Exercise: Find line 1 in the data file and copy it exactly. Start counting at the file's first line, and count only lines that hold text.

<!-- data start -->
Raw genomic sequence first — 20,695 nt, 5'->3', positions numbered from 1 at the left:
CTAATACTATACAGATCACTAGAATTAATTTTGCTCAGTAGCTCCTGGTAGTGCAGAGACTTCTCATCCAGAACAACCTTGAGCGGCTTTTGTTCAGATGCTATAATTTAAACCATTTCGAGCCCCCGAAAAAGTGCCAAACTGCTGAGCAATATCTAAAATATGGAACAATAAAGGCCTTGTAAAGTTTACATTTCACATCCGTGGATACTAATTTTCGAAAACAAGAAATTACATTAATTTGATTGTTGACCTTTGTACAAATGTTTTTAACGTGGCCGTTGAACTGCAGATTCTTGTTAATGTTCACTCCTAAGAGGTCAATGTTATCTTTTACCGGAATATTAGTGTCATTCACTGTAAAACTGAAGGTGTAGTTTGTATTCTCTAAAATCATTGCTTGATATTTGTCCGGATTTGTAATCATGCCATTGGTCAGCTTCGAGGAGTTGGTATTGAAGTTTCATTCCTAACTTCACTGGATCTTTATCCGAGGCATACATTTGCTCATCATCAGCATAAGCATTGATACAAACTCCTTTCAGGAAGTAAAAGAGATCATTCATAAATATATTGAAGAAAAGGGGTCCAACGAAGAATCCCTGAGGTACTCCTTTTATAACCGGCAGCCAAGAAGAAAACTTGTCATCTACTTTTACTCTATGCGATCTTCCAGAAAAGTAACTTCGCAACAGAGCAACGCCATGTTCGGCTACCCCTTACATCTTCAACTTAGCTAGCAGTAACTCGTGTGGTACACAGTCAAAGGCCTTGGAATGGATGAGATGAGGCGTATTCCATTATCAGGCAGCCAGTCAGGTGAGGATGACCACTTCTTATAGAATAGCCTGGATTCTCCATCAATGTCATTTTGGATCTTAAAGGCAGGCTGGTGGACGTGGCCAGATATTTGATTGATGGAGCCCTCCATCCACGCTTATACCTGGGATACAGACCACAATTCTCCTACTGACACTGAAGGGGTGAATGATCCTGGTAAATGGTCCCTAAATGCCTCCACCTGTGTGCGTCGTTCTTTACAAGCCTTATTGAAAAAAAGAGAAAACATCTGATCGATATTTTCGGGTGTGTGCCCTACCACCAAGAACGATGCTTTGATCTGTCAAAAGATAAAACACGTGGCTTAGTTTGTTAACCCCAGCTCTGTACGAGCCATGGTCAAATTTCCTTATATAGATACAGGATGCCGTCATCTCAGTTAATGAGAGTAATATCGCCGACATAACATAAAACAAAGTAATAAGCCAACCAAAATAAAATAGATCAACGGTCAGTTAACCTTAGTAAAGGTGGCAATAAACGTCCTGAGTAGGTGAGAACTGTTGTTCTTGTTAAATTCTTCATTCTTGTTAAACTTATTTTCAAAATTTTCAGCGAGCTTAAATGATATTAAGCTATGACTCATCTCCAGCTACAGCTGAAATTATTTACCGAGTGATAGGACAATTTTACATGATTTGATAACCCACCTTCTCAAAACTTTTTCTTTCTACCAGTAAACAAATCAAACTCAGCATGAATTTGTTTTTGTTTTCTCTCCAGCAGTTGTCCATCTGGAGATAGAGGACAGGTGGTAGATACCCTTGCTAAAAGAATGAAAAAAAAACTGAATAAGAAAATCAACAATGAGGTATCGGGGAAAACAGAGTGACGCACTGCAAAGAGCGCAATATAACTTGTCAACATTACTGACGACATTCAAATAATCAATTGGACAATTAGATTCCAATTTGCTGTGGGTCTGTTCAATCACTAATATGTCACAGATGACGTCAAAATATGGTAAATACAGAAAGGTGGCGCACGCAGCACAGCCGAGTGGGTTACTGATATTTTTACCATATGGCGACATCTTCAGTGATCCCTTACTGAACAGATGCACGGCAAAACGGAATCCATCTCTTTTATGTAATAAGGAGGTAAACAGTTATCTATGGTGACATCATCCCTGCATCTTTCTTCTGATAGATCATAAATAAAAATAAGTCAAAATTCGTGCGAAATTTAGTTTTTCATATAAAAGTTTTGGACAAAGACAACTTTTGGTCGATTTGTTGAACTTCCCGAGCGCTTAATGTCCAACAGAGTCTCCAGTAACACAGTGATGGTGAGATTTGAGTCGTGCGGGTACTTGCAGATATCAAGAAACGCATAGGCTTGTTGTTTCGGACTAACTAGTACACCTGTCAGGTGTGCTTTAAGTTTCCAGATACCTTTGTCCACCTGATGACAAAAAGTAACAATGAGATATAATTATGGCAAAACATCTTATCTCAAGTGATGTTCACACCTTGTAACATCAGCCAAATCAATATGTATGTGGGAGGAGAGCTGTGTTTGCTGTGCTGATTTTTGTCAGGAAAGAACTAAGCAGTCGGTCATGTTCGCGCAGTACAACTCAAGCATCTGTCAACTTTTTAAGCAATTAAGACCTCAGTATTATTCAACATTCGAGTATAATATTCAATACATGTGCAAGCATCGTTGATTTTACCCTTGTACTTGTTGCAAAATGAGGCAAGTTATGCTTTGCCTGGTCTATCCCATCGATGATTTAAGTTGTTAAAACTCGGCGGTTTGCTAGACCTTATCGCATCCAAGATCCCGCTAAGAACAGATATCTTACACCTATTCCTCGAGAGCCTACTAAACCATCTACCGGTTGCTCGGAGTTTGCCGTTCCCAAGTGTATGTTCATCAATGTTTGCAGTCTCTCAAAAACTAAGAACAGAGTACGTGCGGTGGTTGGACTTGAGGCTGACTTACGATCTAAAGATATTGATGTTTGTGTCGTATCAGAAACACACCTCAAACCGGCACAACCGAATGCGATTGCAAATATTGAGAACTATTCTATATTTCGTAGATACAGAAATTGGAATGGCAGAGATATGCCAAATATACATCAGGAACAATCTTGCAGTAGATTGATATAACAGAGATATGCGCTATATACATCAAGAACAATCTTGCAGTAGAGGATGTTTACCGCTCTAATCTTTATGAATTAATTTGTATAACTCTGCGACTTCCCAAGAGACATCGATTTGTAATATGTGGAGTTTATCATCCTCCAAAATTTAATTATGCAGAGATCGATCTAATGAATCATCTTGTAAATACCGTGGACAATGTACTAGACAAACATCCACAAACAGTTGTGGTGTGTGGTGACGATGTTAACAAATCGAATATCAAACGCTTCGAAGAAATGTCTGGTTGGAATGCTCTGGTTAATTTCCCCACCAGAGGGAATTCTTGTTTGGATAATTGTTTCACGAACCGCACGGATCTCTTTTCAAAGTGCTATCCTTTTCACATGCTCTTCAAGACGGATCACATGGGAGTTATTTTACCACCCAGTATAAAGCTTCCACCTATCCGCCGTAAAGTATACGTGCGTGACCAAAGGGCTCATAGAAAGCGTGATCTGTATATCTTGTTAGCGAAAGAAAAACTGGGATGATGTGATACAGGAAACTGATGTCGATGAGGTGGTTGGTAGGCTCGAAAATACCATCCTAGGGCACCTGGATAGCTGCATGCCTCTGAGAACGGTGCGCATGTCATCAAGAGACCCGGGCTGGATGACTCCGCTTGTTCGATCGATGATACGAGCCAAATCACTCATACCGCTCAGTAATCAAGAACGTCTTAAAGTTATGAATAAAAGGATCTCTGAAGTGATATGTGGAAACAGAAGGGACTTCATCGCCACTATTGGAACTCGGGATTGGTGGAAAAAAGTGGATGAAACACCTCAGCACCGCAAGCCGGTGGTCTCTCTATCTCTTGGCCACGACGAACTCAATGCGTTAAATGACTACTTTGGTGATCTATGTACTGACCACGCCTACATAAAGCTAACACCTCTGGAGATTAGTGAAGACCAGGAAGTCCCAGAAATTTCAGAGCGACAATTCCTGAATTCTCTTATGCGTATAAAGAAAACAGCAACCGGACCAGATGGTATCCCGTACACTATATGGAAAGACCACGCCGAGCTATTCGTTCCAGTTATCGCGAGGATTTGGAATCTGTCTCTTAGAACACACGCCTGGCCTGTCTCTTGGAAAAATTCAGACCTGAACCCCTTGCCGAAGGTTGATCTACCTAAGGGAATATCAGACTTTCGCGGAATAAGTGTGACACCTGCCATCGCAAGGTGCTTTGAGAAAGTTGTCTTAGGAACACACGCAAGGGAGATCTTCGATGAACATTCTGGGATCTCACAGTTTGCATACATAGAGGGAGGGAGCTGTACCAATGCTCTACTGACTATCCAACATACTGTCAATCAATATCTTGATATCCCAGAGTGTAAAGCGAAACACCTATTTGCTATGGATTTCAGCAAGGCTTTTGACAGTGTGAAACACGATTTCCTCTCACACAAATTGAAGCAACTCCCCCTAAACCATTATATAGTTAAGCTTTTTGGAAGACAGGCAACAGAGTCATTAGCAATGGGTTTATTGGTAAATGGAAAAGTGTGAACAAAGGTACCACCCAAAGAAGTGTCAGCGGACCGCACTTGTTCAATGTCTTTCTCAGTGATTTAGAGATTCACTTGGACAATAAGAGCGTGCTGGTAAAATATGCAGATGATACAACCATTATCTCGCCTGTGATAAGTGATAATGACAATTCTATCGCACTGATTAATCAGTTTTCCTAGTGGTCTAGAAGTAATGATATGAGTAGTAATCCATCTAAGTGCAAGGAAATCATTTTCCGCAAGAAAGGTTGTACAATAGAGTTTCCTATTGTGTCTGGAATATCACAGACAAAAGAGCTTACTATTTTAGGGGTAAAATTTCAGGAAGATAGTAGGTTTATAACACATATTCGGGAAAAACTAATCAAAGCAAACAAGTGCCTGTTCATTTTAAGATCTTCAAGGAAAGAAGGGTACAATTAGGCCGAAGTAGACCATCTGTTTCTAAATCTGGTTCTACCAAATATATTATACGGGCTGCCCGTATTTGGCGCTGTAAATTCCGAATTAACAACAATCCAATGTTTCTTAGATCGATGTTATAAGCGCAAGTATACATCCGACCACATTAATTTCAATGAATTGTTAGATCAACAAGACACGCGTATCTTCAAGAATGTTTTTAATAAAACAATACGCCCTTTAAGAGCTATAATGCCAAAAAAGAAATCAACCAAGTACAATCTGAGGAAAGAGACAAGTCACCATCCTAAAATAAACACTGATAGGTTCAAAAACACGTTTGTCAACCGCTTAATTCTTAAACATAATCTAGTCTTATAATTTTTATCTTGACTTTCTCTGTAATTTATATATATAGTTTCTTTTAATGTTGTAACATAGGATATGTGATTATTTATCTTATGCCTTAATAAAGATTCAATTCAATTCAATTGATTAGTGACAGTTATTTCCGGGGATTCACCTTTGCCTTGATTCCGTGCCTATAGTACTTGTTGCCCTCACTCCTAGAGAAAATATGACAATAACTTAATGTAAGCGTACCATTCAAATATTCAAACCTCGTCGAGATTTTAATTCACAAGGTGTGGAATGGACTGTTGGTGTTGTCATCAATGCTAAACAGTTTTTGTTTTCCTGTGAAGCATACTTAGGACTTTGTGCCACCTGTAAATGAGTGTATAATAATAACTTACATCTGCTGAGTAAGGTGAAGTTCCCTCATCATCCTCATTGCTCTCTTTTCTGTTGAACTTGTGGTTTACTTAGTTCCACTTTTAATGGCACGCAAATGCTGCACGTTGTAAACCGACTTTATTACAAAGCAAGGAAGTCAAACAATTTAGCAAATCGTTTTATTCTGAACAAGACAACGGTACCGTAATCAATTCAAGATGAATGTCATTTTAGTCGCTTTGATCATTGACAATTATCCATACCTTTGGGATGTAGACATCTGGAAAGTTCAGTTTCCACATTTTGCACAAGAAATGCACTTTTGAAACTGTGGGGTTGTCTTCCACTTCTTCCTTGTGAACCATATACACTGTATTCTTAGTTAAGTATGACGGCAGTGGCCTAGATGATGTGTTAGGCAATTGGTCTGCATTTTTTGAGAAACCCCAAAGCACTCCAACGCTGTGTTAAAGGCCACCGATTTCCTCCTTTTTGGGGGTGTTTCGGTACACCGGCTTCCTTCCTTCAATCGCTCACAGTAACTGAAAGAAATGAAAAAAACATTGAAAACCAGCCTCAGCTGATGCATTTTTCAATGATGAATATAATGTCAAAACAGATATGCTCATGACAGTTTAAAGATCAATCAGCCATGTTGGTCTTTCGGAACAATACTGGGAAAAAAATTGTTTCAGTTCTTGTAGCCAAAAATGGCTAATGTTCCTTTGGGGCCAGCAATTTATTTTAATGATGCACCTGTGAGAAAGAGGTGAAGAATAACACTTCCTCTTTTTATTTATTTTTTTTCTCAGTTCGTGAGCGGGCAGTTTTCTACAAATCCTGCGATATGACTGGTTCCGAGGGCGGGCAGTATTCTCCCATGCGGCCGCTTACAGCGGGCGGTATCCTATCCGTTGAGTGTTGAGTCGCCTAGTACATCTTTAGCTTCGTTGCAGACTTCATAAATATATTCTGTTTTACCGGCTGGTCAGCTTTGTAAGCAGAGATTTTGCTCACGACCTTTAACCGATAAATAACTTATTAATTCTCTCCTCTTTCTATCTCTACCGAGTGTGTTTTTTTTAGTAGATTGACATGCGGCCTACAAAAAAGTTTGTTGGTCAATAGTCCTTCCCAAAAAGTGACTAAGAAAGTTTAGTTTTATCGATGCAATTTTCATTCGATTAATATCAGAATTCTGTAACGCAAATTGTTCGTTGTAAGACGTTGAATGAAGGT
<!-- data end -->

Raw genomic sequence first — 20,695 nt, 5'->3', positions numbered from 1 at the left: